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Is the Trial of 'Duch' a Catalyst for Change in Cambodia's Courts?

by 

Kheang Un and Judy Ledgerwood

AsiaPacific Issues, No. 95

Publisher:

Honolulu: East-West Center

Publication Date: June 2010
Binding: paper
Pages: 12
Free Download: PDF

 

At his trial under an international hybrid tribunal, the notorious member of the Khmer Rouge regime Kaing Guek Eav, known as "Duch," admitted to being responsible for the deaths of more than 12,000 people between 1975 and 1979. This admission and expected conviction (the only real question left is the level of punishment) signify a symbolic victory for the Cambodian people. It is important for Cambodia's healing that the people know their history and believe that there can be justice. The coverage of Duch's trial and associated community outreach have engaged the public in the process and have increased education about the country's recent past. But whether the hopes that the hybrid tribunal in which his trial was conducted may serve as a model for a more transparent system of justice--as opposed to the endemic system of patronage and corruption that is the norm for Cambodia's judiciary and law enforcement--has yet to be seen. For these hopes to be realized, the educational outreach and the pursuit of judicial reform must continue.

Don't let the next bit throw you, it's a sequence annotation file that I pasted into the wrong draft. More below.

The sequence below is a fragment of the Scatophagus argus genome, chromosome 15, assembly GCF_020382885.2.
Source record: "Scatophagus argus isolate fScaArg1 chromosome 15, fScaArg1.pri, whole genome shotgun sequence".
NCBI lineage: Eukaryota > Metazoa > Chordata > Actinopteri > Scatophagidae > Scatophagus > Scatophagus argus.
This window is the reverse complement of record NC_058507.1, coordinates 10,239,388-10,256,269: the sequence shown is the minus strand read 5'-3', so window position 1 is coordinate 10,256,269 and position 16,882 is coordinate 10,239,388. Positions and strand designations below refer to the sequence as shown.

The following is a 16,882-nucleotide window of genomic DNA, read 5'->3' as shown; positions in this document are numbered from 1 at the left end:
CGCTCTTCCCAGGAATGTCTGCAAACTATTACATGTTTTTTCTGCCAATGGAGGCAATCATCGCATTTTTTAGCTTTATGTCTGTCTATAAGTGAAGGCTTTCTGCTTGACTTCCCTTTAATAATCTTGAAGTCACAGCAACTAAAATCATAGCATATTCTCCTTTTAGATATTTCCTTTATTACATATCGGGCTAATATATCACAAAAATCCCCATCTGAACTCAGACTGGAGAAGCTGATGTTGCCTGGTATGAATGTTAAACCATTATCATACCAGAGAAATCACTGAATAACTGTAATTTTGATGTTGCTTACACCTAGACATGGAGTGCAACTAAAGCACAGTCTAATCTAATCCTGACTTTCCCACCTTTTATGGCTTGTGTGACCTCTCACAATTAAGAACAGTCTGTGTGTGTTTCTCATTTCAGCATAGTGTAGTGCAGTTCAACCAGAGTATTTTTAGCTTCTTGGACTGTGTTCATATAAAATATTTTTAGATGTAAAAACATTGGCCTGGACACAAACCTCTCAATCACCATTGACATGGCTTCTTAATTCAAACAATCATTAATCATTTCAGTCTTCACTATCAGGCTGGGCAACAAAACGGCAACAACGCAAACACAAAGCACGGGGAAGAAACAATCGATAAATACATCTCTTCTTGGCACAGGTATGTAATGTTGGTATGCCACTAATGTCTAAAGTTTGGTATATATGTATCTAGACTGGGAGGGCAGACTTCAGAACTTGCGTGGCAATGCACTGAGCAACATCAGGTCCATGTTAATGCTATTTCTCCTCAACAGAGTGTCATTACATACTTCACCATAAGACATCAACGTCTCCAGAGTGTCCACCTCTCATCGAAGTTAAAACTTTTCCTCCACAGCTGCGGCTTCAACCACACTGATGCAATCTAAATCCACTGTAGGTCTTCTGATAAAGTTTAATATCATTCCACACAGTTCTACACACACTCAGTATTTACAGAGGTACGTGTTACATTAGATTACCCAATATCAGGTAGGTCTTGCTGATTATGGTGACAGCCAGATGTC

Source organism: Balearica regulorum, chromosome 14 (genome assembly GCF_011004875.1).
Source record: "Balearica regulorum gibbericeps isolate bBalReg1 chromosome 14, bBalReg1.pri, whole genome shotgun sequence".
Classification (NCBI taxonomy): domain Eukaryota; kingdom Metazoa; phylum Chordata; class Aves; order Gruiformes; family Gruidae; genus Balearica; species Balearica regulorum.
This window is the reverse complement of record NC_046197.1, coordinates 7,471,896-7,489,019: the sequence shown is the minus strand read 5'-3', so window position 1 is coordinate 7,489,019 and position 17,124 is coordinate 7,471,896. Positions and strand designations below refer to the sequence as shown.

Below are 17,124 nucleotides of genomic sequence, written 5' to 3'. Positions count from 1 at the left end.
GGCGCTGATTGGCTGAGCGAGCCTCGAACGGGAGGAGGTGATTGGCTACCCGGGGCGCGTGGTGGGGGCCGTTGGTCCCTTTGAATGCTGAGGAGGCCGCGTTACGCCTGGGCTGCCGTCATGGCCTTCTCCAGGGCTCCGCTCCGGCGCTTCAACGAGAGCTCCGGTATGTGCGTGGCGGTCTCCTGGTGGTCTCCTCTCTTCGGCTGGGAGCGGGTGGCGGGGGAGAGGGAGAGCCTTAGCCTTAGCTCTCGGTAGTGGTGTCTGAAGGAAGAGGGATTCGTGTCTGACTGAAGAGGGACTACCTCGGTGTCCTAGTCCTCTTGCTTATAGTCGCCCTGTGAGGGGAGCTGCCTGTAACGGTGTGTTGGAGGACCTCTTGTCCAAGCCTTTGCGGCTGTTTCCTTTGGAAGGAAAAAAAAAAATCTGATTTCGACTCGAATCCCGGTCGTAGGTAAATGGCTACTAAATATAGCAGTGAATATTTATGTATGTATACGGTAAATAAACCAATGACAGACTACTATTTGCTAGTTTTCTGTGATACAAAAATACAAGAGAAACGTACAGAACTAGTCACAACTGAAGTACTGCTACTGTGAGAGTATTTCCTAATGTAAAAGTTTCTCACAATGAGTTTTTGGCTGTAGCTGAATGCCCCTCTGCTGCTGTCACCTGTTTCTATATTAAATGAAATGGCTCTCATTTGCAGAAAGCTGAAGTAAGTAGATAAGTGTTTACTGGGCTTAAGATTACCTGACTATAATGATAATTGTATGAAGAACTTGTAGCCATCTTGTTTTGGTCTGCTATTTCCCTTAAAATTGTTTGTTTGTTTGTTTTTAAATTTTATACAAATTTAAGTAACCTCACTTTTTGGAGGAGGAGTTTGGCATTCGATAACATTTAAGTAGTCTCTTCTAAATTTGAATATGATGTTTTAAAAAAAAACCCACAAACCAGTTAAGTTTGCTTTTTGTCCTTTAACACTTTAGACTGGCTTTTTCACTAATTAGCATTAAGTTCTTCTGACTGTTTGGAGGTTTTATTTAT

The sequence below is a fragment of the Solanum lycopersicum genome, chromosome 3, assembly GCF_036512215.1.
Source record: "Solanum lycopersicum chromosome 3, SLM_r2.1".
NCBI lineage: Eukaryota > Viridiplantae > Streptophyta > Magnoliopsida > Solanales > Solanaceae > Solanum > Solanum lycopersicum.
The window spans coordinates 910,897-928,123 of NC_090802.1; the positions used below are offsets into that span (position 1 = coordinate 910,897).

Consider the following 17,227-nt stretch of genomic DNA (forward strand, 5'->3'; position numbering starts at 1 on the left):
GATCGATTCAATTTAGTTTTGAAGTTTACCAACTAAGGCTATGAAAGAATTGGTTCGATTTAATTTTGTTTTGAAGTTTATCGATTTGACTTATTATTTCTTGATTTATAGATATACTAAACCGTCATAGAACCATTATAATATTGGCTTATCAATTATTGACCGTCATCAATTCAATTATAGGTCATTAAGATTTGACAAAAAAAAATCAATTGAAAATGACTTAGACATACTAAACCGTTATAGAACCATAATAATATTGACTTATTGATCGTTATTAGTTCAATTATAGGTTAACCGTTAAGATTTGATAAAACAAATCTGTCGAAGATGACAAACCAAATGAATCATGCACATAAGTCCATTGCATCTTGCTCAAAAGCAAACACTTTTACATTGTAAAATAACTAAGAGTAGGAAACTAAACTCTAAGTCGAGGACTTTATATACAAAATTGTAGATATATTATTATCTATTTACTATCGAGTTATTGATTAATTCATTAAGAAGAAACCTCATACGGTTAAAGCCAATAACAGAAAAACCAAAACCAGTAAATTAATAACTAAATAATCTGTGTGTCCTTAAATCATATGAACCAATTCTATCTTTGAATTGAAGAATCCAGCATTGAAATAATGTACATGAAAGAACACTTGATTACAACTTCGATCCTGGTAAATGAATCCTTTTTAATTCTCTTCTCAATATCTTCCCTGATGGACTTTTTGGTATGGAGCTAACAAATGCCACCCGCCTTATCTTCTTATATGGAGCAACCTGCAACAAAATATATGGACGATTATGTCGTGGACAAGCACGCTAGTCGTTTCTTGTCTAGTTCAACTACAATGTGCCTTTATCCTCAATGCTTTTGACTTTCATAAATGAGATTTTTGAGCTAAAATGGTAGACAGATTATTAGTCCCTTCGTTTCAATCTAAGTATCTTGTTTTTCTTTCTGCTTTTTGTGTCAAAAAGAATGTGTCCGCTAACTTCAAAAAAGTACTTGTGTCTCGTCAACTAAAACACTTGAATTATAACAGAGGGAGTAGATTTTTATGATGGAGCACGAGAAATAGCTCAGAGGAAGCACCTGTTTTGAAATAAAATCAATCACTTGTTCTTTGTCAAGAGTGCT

The views expressed in this publication are those of the authors and not necessarily those of the Center.

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